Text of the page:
Information about the Civil War Battle of Lexington, also known as the Battle of the Hemp Bales.



Source: The Siege of Lexington, MO.
Author: Colonel James A. Mulligan
Reprinted, with revision, from newspaper reports of a lecture by Colonel Mulligan, who was killed during the war.
Pages: 311-312

The morning of the 20th broke, but no reënforcements had come, and still the men fought on. The enemy appeared that day with an artifice which was destined to overreach us and secure to them the possession of our intrenchments. They had constructed a movable breastworks of hemp bales, rolled them before their lines up the hill, and advanced under this cover. All our efforts could not retard the advance of these bales. Round-shot and bullets were poured against them, but they would only rock a little and then settle back. Heated shot were fired with the hope of setting them on fire, but they had been soaked and would not burn. Thus for hours the fight continued. [see footnote] Our cartridges were now nearly used up, many of our brave fellows had fallen, and it was evident that the fight must soon cease, when at 3 o'clock an orderly came, saying that the enemy had sent a flag of truce.

There are many claimants for the credit of having first suggested the hemp-bale strategy. General Harris's official report says: "I directed the bales to be wet in the river to protect them against the casualties of fire of our troops and of the enemy, but it was soon found that the wetting so materially increased the weight as to prevent our men, in their exhausted condition, from rolling it to the crest of the hill. I then adopted the idea of wetting the hemp after it had been transported to its position."

As to the date of the use of these, which is given both by Colonel Mulligan and by Colonel Snead as the morning of the 20th, we quote the following circumstantial account from the official report of Colonel Hughes: "On the morning of the 19th, we arose from our 'bivouac' upon the hills to renew the attack. This day we continued the fighting vigorously all day, holding possession of the hospital buildings, and throwing large wings from both sides of the house, built up of bales of hemp saturated with water, to keep them from taking fire. These portable hemp-bales were extended, like the wings of a partridge net, so as to cover and protect several hundred men at a time, and a most terrible and galling and deadly fire was kept up from them upon the works of the enemy by my men. I divided my forces into reliefs and kept some three hundred of them pouring in a heavy fire incessantly upon the enemy, supplying the places of the weary with fresh troops. On the night of the 19th we enlarged and advanced our defensive works very near to the enemy's intrenchments, and at daybreak opened upon their line with most fatal effect."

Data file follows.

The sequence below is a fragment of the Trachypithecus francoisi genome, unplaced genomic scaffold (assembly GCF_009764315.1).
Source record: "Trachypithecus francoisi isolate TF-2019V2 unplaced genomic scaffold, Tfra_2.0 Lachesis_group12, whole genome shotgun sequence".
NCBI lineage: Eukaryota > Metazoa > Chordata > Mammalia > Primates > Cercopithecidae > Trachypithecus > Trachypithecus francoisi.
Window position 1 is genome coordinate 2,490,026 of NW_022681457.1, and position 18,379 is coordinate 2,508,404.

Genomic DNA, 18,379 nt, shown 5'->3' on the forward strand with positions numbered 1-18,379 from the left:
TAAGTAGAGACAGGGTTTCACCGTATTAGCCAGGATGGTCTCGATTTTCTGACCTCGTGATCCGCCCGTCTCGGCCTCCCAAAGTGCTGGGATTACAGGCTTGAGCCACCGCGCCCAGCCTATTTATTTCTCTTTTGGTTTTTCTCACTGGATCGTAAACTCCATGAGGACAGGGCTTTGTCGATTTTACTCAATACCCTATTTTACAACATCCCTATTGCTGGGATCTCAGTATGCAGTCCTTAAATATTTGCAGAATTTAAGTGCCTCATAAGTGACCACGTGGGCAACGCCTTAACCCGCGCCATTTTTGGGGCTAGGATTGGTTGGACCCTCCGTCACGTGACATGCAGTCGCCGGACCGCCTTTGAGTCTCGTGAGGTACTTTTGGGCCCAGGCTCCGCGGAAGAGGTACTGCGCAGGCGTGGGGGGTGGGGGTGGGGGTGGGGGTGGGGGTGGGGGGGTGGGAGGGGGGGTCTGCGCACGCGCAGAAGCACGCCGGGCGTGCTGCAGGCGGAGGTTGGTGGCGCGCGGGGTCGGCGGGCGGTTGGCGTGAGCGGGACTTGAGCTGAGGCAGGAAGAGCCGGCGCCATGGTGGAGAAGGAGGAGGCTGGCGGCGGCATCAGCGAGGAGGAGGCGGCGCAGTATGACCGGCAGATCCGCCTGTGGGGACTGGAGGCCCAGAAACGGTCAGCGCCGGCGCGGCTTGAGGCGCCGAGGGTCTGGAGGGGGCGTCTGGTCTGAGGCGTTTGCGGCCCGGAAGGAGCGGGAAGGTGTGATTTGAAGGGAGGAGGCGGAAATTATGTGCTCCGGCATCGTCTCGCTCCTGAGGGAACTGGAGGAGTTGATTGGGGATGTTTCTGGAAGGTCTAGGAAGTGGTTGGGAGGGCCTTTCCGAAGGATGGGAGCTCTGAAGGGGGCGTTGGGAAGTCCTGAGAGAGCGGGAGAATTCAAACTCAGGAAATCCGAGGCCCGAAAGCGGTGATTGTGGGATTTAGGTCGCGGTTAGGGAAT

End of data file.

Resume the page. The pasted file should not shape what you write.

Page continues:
Source: Southern History of the War, A monumental and detailed work, first published in 1866.
Author: Edward A. Pollard
Page: 152

The heights on the left of Anderson's house were fortified by our troops with such means as were at their command. On the morning of the 20th, General Price caused a number of hemp bales to be transported to the river heights, where movable breastworks were speedily constructed out of them. The demonstrations of the artillery, and particularly the continued advance of the hempen breastworks, attracted the attention and excited alarm of the enemy, who made many daring attempts to drive back the assailants. They were, however, repulsed in every instance by the unflinching courage and fixed determination of men fighting for their homes. The hempen breastworks, said General Price, were as efficient as the cotton bales at New Orleans. In these severe encounters, McBride's and Slack's divisions, and Colonel Martin Green and his command, and Colonel Boyd and Major Winston and their commands, were warmly Commended for their gallant conduct.
About two o'clock in the afternoon of the 20th, and after fifty-two hours of continuous fighting ,a white flag was displayed by the enemy . . .